Here is the list of all attributes param accepts:

name

Name of the parameter, identifier used as name of the the parameter on python code. It should be unique among others.

required:True
type:str
default

Default value used when it is set through command-line.

required:True
short

Short parameter form, used for e.g. -p value.

required:optional
type:str
long

Long parameter form, used for e.g. --parameter value.

required:optional
type:str
type

Actually it can be any python callable. It coverts the string value received from command line to whatever value to be used on python code.

If the type is bool the parameter is treated as an option flag where no value should be specified, value is set to True. Example: doit mytask --flag.

required:optional
type:callable (e.g. a function)
default:str
choices

List of accepted value choices for option. First tuple element is the value name, second tuple element is a help description for value.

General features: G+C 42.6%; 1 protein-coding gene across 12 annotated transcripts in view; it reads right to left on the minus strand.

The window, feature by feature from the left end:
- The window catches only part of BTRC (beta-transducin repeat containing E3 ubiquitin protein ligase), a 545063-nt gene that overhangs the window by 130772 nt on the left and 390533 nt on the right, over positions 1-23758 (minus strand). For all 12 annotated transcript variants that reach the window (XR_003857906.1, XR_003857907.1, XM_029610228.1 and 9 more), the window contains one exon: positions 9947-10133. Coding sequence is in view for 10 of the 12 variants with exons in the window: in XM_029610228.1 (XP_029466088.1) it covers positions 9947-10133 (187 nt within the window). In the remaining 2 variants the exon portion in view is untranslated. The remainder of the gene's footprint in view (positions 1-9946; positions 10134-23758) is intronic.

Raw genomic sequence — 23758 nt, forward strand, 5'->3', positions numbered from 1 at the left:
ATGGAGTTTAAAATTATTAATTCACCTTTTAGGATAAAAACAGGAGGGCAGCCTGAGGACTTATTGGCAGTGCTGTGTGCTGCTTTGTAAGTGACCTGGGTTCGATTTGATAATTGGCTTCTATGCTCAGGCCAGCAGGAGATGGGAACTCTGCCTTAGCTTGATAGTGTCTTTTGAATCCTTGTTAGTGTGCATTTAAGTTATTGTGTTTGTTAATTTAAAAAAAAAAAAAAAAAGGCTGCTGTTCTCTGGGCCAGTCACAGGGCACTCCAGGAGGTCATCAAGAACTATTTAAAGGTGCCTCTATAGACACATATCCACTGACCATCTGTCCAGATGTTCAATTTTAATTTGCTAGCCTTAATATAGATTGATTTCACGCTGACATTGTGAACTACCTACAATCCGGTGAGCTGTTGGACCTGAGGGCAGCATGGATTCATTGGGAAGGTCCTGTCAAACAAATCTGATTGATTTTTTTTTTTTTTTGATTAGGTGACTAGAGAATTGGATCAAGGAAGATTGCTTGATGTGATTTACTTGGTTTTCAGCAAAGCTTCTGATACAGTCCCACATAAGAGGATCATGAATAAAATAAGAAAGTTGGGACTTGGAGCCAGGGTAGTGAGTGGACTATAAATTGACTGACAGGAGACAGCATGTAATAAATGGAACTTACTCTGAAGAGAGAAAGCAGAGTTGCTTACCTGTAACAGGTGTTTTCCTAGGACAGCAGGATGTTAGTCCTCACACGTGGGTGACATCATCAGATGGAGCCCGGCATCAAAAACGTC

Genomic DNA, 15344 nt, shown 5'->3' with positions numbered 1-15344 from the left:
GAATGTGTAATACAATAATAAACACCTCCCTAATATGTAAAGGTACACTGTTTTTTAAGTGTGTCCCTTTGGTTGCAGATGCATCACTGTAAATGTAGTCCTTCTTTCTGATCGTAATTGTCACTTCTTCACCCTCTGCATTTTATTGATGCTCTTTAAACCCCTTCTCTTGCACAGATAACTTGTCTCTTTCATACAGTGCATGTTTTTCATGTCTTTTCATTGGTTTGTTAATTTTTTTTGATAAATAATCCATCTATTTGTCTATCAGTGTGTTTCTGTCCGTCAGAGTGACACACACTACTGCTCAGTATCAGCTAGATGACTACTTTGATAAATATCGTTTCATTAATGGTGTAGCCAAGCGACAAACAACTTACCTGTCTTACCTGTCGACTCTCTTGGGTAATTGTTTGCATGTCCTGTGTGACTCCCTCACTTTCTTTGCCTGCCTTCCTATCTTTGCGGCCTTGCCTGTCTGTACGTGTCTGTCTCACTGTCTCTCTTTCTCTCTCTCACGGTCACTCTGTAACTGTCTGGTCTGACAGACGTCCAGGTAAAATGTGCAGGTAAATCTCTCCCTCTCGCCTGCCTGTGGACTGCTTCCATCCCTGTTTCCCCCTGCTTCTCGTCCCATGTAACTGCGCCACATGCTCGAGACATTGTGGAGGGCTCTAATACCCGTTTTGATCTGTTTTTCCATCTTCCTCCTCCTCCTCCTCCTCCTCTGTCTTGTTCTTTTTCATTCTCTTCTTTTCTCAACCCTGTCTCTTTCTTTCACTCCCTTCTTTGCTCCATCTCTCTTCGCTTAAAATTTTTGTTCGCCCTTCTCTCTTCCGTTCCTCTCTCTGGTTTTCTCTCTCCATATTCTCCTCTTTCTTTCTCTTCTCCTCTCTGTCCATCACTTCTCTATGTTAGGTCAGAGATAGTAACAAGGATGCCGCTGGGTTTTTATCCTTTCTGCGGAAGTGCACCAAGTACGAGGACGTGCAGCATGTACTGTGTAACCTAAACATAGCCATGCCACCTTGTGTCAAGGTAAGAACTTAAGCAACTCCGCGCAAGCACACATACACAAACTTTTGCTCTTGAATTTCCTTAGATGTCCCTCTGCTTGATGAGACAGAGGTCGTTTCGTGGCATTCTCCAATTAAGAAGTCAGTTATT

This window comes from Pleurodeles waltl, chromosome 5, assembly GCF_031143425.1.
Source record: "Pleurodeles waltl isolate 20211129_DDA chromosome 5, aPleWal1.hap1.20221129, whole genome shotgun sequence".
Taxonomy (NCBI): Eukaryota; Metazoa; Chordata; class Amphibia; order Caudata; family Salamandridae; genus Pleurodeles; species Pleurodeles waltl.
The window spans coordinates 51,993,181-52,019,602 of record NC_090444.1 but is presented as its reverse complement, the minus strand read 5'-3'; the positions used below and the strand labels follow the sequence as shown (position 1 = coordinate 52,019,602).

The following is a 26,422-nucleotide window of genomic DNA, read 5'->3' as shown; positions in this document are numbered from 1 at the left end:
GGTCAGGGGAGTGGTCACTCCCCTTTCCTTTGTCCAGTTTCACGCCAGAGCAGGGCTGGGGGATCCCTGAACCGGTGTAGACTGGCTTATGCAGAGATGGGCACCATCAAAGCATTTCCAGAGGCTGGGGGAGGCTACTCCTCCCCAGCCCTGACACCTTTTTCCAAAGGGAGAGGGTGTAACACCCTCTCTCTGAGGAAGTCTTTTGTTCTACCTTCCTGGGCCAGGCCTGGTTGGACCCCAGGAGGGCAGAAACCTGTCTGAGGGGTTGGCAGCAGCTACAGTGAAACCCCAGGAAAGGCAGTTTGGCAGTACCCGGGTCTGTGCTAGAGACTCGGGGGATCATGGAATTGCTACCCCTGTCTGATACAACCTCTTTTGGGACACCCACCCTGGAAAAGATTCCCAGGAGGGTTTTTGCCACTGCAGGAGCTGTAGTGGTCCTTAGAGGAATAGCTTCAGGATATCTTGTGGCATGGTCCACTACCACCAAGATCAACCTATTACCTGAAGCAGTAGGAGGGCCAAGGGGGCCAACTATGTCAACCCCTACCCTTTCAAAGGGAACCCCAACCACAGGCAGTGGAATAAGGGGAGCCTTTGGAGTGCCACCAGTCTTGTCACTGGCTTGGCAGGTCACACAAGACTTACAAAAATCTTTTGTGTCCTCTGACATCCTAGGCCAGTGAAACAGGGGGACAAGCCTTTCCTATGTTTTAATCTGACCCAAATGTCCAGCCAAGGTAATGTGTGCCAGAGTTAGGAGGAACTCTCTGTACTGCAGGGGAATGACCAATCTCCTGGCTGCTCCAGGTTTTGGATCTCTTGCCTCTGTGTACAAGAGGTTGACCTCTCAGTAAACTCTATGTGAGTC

required:optional
type:list of 2-tuple strings
help

Help message associated to this parameter, shown when help is called for this task, e.g. doit help mytask.

required:optional
type:str
inverse

[only for bool parameter] Set inverse flag long parameter name, value will be set to False (see example below).

required:optional
type:str

Example, given following code:

def task_with_flag():
    def _task(flag):
        print("Flag {0}".format("On" if flag else "Off"))

    return {
        'params': [{
            'name': 'flag',
            'long': 'flagon',
            'short': 'f',
            'type': bool,
            'default': True,
            'inverse': 'flagoff'}],